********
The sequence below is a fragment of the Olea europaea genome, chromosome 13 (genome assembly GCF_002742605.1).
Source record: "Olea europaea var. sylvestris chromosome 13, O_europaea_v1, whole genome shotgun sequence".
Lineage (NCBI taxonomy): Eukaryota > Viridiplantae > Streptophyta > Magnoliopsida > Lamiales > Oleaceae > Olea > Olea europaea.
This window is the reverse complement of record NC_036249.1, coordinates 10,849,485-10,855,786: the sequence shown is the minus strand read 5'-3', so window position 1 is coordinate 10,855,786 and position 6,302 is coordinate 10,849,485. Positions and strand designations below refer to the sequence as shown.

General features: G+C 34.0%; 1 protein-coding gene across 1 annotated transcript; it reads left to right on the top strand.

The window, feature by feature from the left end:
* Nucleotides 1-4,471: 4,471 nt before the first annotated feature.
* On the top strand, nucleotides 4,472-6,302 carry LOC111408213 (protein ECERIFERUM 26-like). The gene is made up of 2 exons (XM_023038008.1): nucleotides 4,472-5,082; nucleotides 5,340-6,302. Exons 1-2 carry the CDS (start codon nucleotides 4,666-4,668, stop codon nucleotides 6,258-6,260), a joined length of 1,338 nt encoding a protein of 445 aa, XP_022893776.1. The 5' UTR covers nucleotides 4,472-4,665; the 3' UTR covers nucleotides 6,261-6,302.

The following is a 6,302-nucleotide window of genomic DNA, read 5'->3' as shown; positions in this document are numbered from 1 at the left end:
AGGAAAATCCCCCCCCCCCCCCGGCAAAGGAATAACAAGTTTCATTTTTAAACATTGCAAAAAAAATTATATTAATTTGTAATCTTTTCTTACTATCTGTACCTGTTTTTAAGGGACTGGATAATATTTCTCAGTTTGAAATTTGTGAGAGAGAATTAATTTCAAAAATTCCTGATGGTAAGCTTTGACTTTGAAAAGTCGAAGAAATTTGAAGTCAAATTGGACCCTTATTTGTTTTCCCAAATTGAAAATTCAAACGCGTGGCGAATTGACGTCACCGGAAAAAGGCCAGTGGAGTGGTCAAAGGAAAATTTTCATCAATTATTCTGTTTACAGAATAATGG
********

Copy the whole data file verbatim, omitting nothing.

The sequence below is a fragment of the Olea europaea genome, chromosome 13 (genome assembly GCF_002742605.1).
Source record: "Olea europaea var. sylvestris chromosome 13, O_europaea_v1, whole genome shotgun sequence".
Lineage (NCBI taxonomy): Eukaryota > Viridiplantae > Streptophyta > Magnoliopsida > Lamiales > Oleaceae > Olea > Olea europaea.
This window is the reverse complement of record NC_036249.1, coordinates 10,849,485-10,855,786: the sequence shown is the minus strand read 5'-3', so window position 1 is coordinate 10,855,786 and position 6,302 is coordinate 10,849,485. Positions and strand designations below refer to the sequence as shown.

General features: G+C 34.0%; 1 protein-coding gene across 1 annotated transcript; it reads left to right on the top strand.

The window, feature by feature from the left end:
* Nucleotides 1-4,471: 4,471 nt before the first annotated feature.
* On the top strand, nucleotides 4,472-6,302 carry LOC111408213 (protein ECERIFERUM 26-like). The gene is made up of 2 exons (XM_023038008.1): nucleotides 4,472-5,082; nucleotides 5,340-6,302. Exons 1-2 carry the CDS (start codon nucleotides 4,666-4,668, stop codon nucleotides 6,258-6,260), a joined length of 1,338 nt encoding a protein of 445 aa, XP_022893776.1. The 5' UTR covers nucleotides 4,472-4,665; the 3' UTR covers nucleotides 6,261-6,302.

The following is a 6,302-nucleotide window of genomic DNA, read 5'->3' as shown; positions in this document are numbered from 1 at the left end:
AGGAAAATCCCCCCCCCCCCCCGGCAAAGGAATAACAAGTTTCATTTTTAAACATTGCAAAAAAAATTATATTAATTTGTAATCTTTTCTTACTATCTGTACCTGTTTTTAAGGGACTGGATAATATTTCTCAGTTTGAAATTTGTGAGAGAGAATTAATTTCAAAAATTCCTGATGGTAAGCTTTGACTTTGAAAAGTCGAAGAAATTTGAAGTCAAATTGGACCCTTATTTGTTTTCCCAAATTGAAAATTCAAACGCGTGGCGAATTGACGTCACCGGAAAAAGGCCAGTGGAGTGGTCAAAGGAAAATTTTCATCAATTATTCTGTTTACAGAATAATGG